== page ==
## BOARDS WITH AN ODD NUMBER OF SQUARES.

(

Chessboard Problems)

We will here consider the question of those boards that contain an odd

number of squares. We will suppose that the central square is first cut

out, so as to leave an even number of squares for division. Now, it is

obvious that a square three by three can only be divided in one way, as

shown in Fig. 1. It will be seen that the pieces A and B are of the same

size and shape, and that any other way of cutting would only produce the

same shaped pieces, so remember that these variations are not counted as

different ways. The puzzle I propose is to cut the board five by five

(Fig. 2) into two pieces of the same size and shape in as many different

ways as possible. I have shown in the illustration one way of doing it.

How many different ways are there altogether? A piece which when turned

over resembles another piece is not considered to be of a different

shape.

[Illustration:

+------+---+

| H | |

+---===---+

| HHHHH |

+---===---+

| | H |

+---+------+

Fig 1]

[Illustration:

+---+---+---+---+---+

| | | | | |

=========---+---+

| | | H | |

+---+---===---+---+

| | HHHHH | |

+---+---===---+---+

| | H | | |

+---+---=========

| H | | | |

+------+---+---+---+

Fig 2]

## Answer:

There are fifteen different ways of cutting the 5 x 5 board (with the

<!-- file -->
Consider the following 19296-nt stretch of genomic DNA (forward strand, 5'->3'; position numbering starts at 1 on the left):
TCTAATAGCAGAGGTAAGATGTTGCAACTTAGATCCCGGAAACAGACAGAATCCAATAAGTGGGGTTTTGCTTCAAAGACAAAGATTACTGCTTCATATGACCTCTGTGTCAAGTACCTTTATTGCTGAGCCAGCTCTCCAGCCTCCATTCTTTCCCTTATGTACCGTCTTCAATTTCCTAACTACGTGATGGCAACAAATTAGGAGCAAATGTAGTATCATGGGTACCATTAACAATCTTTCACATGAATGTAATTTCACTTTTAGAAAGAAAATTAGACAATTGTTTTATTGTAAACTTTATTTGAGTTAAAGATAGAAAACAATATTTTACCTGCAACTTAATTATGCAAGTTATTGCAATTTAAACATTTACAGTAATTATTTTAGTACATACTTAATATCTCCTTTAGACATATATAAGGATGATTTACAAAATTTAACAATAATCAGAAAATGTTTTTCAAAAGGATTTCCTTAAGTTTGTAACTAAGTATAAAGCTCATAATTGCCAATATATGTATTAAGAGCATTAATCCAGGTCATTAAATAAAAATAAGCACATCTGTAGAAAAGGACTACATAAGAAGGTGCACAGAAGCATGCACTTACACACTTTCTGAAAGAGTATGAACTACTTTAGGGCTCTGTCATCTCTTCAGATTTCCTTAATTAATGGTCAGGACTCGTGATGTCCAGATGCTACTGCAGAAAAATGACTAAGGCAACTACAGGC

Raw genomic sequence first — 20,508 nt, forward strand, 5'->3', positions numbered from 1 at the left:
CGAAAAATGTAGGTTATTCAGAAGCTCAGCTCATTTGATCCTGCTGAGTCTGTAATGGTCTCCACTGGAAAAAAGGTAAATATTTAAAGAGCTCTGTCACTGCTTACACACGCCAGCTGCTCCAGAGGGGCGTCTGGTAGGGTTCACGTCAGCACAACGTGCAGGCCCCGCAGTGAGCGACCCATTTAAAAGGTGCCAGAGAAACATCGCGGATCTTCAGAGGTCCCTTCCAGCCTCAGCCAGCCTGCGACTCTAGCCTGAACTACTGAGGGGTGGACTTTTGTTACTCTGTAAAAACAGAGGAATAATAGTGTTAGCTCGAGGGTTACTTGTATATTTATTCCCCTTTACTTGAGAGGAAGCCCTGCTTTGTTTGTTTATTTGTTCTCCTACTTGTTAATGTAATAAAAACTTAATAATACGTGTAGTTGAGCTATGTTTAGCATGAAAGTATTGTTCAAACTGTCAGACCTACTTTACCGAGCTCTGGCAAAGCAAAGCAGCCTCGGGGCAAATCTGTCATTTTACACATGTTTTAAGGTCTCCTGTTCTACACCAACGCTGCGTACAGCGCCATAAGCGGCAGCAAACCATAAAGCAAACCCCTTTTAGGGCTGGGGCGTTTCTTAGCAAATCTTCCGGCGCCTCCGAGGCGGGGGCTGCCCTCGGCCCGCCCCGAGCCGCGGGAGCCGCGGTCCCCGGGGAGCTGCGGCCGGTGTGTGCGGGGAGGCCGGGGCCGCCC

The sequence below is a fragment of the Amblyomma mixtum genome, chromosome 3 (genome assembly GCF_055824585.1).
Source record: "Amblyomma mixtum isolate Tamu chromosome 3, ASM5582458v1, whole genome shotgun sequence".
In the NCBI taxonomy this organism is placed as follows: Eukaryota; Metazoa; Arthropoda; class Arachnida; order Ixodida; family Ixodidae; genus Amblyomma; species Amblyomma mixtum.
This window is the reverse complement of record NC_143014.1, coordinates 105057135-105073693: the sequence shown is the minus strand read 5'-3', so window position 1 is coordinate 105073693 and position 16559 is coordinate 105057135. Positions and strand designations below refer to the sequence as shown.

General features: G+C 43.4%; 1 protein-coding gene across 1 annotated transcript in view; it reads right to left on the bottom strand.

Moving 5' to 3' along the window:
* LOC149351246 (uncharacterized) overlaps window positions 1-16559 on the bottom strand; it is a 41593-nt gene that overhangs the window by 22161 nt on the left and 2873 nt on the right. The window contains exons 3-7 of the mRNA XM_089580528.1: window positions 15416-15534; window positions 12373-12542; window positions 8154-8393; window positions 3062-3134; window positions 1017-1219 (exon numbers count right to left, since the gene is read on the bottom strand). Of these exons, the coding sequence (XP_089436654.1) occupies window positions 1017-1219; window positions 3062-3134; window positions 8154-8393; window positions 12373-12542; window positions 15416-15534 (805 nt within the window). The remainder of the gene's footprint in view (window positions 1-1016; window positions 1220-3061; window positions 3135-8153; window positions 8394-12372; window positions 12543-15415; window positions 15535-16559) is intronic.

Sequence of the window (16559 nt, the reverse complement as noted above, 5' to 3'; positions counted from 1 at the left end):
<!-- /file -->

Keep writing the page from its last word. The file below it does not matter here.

central square removed) into two pieces of the same size and shape.

Limitations of space will not allow me to give diagrams of all these,

but I will enable the reader to draw them all out for himself without

the slightest difficulty. At whatever point on the edge your cut enters,

it must always end at a point on the edge, exactly opposite in a line

through the centre of the square. Thus, if you enter at point 1 (see

Fig. 1) at the top, you must leave at point 1 at the bottom. Now, 1 and

2 are the only two really different points of entry; if we use any

others they will simply produce similar solutions. The directions of the

cuts in the following fifteen

[Illustration: Fig. 1. Fig. 2.]

solutions are indicated by the numbers on the diagram. The duplication

of the numbers can lead to no confusion, since every successive number

is contiguous to the previous one. But whichever direction you take from

the top downwards you must repeat from the bottom upwards, one direction

being an exact reflection of the other.

1, 4, 8.

1, 4, 3, 7, 8.

1, 4, 3, 7, 10, 9.

1, 4, 3, 7, 10, 6, 5, 9.

1, 4, 5, 9.

1, 4, 5, 6, 10, 9.

1, 4, 5, 6, 10, 7, 8.

2, 3, 4, 8.

2, 3, 4, 5, 9.

2, 3, 4, 5, 6, 10, 9.

2, 3, 4, 5, 6, 10, 7, 8.

2, 3, 7, 8.

2, 3, 7, 10, 9.

2, 3, 7, 10, 6, 5, 9.

2, 3, 7, 10, 6, 5, 4, 8.

It will be seen that the fourth direction (1, 4, 3, 7, 10, 6, 5, 9)

produces the solution shown in Fig. 2. The thirteenth produces the

solution given in propounding the puzzle, where the cut entered at the

side instead of at the top. The pieces, however, will be of the same

shape if turned over, which, as it was stated in the conditions, would

not constitute a different solution.